GRAND RAPIDS — Restaurant operator Meritage Hospitality Group Inc. said today that it declined millions in loans under a federal coronavirus relief program intended for small businesses.
Citing a range of factors, Meritage (OTCQX: MHGU) said it declined $29.1 million in U.S. Small Business Administration loans under the Paycheck Protection Program included in the Coronavirus Aid, Relief and Economic Security (CARES) Act. The company’s lender had approved the loans on April 6, and Meritage later disclosed the funding in an April 16 statement on the operational effects of the COVID-19 pandemic.
“As a result of shifting rules, unclear guidance and stabilized restaurant sales, the Company chose not to accept loans or participate in the (Paycheck Protection) Program but elected to participate in other tax benefits provided for under the CARES Act,” according to a statement from the company.
Meritage generated nearly half a billion in revenue in 2019 and employs 10,500 employees across its portfolio of 335 restaurants in 16 states. The company previously told WOOD-TV that it applied for the PPP loans in the first round of funding through its various subsidiaries that own individual restaurant locations.
Other large national restaurant operators including Shake Shack and Ruth’s Chris also were approved for the PPP funding, but later declined the loans or returned the money.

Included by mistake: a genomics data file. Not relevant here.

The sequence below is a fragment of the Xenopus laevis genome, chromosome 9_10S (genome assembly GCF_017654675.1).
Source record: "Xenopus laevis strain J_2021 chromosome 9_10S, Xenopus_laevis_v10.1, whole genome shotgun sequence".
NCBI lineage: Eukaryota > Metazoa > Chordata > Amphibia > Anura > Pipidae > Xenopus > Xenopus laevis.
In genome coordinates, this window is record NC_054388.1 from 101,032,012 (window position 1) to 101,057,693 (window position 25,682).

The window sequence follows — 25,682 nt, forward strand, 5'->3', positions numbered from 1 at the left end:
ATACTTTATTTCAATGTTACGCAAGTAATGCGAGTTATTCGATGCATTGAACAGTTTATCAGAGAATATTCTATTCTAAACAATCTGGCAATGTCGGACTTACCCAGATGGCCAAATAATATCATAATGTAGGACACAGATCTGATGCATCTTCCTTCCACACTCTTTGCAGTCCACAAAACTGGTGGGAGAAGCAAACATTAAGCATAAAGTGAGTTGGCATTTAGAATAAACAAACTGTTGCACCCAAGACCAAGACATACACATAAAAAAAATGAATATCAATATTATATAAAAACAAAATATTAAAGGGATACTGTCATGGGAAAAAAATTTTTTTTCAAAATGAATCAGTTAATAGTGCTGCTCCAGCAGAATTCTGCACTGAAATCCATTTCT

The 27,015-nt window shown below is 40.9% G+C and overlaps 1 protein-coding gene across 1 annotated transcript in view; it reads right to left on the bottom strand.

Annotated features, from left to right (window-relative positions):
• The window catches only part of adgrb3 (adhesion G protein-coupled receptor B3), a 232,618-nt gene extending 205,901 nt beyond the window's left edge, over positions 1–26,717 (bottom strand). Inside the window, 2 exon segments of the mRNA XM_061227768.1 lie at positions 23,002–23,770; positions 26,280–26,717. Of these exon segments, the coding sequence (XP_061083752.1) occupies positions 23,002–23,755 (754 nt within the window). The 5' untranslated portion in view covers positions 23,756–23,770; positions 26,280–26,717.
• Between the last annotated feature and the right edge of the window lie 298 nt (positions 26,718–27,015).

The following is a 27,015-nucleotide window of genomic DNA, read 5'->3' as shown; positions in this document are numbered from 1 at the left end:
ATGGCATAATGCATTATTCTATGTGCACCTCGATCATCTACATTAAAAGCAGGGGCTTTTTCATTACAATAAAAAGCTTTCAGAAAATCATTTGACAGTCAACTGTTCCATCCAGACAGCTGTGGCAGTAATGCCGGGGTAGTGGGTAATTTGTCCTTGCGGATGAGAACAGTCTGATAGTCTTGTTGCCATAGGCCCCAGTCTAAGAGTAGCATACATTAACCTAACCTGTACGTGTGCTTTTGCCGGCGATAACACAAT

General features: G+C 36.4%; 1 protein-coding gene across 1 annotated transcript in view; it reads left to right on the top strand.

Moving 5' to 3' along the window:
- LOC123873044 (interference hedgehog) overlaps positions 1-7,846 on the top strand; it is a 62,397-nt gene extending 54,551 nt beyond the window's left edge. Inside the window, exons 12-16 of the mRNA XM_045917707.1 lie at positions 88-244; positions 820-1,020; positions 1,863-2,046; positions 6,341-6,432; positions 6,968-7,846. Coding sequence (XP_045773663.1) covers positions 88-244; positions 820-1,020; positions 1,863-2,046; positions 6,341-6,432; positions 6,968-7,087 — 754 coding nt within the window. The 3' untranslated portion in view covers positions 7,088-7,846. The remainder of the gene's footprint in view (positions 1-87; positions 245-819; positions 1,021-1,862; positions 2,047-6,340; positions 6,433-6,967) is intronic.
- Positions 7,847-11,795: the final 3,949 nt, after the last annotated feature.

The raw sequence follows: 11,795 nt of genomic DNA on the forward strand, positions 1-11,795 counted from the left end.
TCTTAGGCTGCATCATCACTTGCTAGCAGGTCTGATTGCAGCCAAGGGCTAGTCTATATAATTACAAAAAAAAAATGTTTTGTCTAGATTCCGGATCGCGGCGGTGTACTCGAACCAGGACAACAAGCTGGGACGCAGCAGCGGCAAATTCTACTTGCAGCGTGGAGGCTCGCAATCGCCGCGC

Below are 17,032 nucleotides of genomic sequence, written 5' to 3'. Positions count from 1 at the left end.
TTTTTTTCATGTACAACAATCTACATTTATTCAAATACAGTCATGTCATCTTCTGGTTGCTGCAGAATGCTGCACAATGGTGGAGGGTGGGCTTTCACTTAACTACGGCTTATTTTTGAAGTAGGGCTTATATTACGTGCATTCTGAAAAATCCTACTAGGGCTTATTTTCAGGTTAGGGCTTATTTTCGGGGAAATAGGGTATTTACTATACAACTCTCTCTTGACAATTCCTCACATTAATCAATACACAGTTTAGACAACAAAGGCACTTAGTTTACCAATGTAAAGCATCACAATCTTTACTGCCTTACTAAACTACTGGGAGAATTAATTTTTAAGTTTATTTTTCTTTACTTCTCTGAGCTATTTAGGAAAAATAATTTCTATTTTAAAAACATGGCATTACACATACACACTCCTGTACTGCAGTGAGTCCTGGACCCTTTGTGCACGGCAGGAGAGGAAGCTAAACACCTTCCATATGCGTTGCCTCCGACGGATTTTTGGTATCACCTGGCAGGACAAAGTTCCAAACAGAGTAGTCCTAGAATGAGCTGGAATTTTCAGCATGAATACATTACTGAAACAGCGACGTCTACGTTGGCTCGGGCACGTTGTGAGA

In the second round of PPP funding, public companies were excluded from participating.
In a first quarter earnings release issued today, Meritage CEO Robert Schermer Jr. called the first three months of the year “a tale of two extremes.”
“Early in the quarter, we hired 1,400 additional team members across our Wendy’s restaurant system, preparing for the national breakfast roll-out. We experienced record same store sales growth from breakfast, which continues to perform well in the social distancing environment,” Schermer stated. “The pandemic arrived mid-March, with Government ordered closure of restaurant dining rooms and state shelter-in-place mandates. We closed 335 dining rooms, including 8 restaurants entirely, on a temporary basis.”
As social distancing measures were imposed and the pandemic spread, Meritage suspended non-essential capital expenditures and restaurant developments and suspended dividends to shareholders, according to a statement. The company said it also “requested landlord rent relief and interest only loan payments for 90 days.”
For the quarter, Meritage’s sales grew 7 percent on a year-over-year basis to $117.8 million. The company reported a quarterly net loss of $3.7 million, versus net income of $4.1 million in the same period a year ago. The results included a non-cash loss of $1 million related to an interest rate swap agreement, according to the company.
Looking ahead, Meritage said that weekly sales at its Wendy’s stores “continue to improve as many states and communities we serve move toward re-opening.” Meritage expects to hire restaurant employees “once the closure mandates are lifted and normal dining room occupancy is restored.”